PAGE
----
This is a particular issue where CCPs are concerned, especially as some of them are banks themselves, or offer banking services. There is no global standard for capital ratios like there is with banks. In Europe, under the European Market Infrastructure Regulation (EMIR), CCPs are required to hold at least 25% ‘Skin-in-the-Game’. The idea is that the CCP itself puts up a capital buffer in its default waterfall to protect the collateral of non-defaulting members at the CCP. The European Banking Association has also put forward capital requirements for CCPs.

This 25% figure, however, is not a global standard. Indeed recently in Korea at KRX, the Korean clearing house, a clearing member went into default and the other clearing members, in this case the non-defaulting members, were hit with a far larger bill than they anticipated.

“In Europe, EMIR has introduced several new layers of protection in order to avoid any spill-over effects from defaulting clearing members and in order to increase the integrity of markets,” explains Marcus Zickwolff, senior advisor at Eurex Clearing and chairman of the European Association of CCP Clearing Houses (EACH). “First, the liable equity capital of CCPs was raised. In addition, also the CCP has to contribute to the default fund – the so-called ‘Skin-in-the-Game’. That is an amount that should cover such losses as occurred at KRX.

“As CCPs compete in a global market, at EACH we believe that the European Commission should not deviate from the upcoming Basel proposal. This should ensure a robust and competitive landscape for CCPs across the globe.”

Basel has only proposed capital requirements in the banking industry. It should, argues Tim Reucroft, director at Thomas Murray Investor Data Services, expand its reach into FMIs. “There are no uniform capital requirements for FMIs and the regulators responsible for overseeing them do not have a great track record with capital requirements. The only body that specialises in this area is the Basel Committee and they should be encouraged to work in this area.”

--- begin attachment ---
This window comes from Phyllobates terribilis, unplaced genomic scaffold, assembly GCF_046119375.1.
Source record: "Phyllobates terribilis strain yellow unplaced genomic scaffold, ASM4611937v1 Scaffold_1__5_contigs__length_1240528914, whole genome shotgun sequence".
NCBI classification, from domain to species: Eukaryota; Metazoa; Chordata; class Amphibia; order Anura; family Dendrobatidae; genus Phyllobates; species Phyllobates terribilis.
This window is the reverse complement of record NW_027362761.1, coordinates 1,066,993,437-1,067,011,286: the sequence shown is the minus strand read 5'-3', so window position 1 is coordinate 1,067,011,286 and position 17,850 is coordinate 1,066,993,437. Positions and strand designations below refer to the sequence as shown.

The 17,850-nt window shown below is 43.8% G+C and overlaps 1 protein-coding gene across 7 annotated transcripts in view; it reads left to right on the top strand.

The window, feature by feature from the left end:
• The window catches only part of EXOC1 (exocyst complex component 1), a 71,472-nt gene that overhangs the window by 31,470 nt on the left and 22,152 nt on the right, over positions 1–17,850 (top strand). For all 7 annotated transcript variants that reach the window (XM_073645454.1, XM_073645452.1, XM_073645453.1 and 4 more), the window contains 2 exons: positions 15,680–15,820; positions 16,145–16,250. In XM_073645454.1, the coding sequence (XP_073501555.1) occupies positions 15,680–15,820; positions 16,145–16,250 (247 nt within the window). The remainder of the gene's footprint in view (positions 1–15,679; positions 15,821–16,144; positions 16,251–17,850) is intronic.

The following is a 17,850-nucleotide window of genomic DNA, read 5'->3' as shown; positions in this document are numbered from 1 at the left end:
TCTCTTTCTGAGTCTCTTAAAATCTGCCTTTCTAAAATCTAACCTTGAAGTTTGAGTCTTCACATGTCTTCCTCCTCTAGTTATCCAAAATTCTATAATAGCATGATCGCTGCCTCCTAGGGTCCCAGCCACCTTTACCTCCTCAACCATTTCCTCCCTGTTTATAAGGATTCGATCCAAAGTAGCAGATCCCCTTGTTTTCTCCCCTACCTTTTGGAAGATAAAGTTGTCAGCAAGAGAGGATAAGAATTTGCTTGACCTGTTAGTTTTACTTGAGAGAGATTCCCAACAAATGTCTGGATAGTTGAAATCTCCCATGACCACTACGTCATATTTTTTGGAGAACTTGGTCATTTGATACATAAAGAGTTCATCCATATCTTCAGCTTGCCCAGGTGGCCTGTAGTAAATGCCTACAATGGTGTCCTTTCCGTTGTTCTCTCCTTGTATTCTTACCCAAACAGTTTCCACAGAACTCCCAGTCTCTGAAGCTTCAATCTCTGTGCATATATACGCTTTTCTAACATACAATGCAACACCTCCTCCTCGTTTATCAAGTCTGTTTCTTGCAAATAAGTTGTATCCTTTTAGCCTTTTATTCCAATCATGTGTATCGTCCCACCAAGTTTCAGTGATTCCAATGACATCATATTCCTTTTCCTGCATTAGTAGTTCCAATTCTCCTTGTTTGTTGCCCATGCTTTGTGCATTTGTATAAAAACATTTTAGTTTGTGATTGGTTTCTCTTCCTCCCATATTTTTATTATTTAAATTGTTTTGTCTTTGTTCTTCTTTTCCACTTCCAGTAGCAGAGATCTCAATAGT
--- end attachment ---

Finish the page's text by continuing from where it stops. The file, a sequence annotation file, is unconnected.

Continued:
This would have the benefit of creating a global standard. Given that harmonisation is a key concept of all of the new regulation, it is something of a surprise that no such notion exists where FMIs and capital are concerned.

It is also an increasingly important issue where CSDs are concerned. Changes in their landscape are forcing CSDs up the value chain and the pressure is on for them to embrace risk and enter areas that will put them in competition with banks. This is a new era for CSDs and there are no proper capital requirements in place for them to mitigate the increased appetite for risk that will be necessary for their survival.

“It is a complete unknown in the CSD space. This makes it very difficult to impose capital requirements,” says Jim Micklethwaite, director of capital markets at Thomas Murray Data Services. One response to this, via UCITS V, has been to make depositary banks responsible for the restitution of UCITS assets that are lost at CSD level. This places further pressure upon the banks and makes them responsible for underwriting entities that they will, in part, be competing with. This raises further questions about moral hazard.

Capital requirements in the FMI space need to go beyond making those with the deepest pockets responsible for everything down stream of them. Unintended consequences are one thing, but prudent capital frameworks will go a long way to ensuring responsibility and harmonisation.

We will be taking a closer look at the shadow banking industry and the regulations that affect it going forward; liabilities under AIFMD and UCITS V, the impact of MiFID and EMIR and the individual parts of this industry that are facing up to increasing regulatory scrutiny. The big question is; how can the regulators contain this industry and are they aware of the consequences of their intervention?

Tags: AIFMDUCITS VPensionsRegulationShadow BankingbanksLiquidity